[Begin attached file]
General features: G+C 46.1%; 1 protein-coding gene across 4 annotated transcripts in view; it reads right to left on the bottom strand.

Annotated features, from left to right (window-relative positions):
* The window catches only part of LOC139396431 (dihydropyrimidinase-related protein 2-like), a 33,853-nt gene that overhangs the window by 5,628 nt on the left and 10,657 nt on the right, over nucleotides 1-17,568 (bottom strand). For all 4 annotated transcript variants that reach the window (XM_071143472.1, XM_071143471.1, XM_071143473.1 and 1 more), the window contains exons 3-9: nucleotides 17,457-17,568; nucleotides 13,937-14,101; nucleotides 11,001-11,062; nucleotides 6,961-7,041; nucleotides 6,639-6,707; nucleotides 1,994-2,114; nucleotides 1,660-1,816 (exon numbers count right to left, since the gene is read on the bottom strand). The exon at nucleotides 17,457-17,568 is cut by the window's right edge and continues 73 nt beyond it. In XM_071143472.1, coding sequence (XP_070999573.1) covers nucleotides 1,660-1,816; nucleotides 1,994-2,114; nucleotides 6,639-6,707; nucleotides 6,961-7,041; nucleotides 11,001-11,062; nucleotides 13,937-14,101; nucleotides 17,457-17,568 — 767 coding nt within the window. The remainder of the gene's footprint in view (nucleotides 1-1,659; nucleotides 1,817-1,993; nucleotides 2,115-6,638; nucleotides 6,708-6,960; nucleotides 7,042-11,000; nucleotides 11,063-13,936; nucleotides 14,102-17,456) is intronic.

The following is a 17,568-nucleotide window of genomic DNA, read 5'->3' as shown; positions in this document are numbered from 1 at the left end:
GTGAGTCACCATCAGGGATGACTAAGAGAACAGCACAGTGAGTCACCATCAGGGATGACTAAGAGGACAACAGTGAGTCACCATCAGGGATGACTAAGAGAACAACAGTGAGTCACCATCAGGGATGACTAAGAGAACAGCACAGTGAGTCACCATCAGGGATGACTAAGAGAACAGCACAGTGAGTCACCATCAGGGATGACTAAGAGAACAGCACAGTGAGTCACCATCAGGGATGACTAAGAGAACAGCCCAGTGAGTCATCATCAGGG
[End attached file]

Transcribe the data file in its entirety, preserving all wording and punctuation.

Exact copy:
General features: G+C 46.1%; 1 protein-coding gene across 4 annotated transcripts in view; it reads right to left on the bottom strand.

Annotated features, from left to right (window-relative positions):
* The window catches only part of LOC139396431 (dihydropyrimidinase-related protein 2-like), a 33,853-nt gene that overhangs the window by 5,628 nt on the left and 10,657 nt on the right, over nucleotides 1-17,568 (bottom strand). For all 4 annotated transcript variants that reach the window (XM_071143472.1, XM_071143471.1, XM_071143473.1 and 1 more), the window contains exons 3-9: nucleotides 17,457-17,568; nucleotides 13,937-14,101; nucleotides 11,001-11,062; nucleotides 6,961-7,041; nucleotides 6,639-6,707; nucleotides 1,994-2,114; nucleotides 1,660-1,816 (exon numbers count right to left, since the gene is read on the bottom strand). The exon at nucleotides 17,457-17,568 is cut by the window's right edge and continues 73 nt beyond it. In XM_071143472.1, coding sequence (XP_070999573.1) covers nucleotides 1,660-1,816; nucleotides 1,994-2,114; nucleotides 6,639-6,707; nucleotides 6,961-7,041; nucleotides 11,001-11,062; nucleotides 13,937-14,101; nucleotides 17,457-17,568 — 767 coding nt within the window. The remainder of the gene's footprint in view (nucleotides 1-1,659; nucleotides 1,817-1,993; nucleotides 2,115-6,638; nucleotides 6,708-6,960; nucleotides 7,042-11,000; nucleotides 11,063-13,936; nucleotides 14,102-17,456) is intronic.

The following is a 17,568-nucleotide window of genomic DNA, read 5'->3' as shown; positions in this document are numbered from 1 at the left end:
GTGAGTCACCATCAGGGATGACTAAGAGAACAGCACAGTGAGTCACCATCAGGGATGACTAAGAGGACAACAGTGAGTCACCATCAGGGATGACTAAGAGAACAACAGTGAGTCACCATCAGGGATGACTAAGAGAACAGCACAGTGAGTCACCATCAGGGATGACTAAGAGAACAGCACAGTGAGTCACCATCAGGGATGACTAAGAGAACAGCACAGTGAGTCACCATCAGGGATGACTAAGAGAACAGCCCAGTGAGTCATCATCAGGG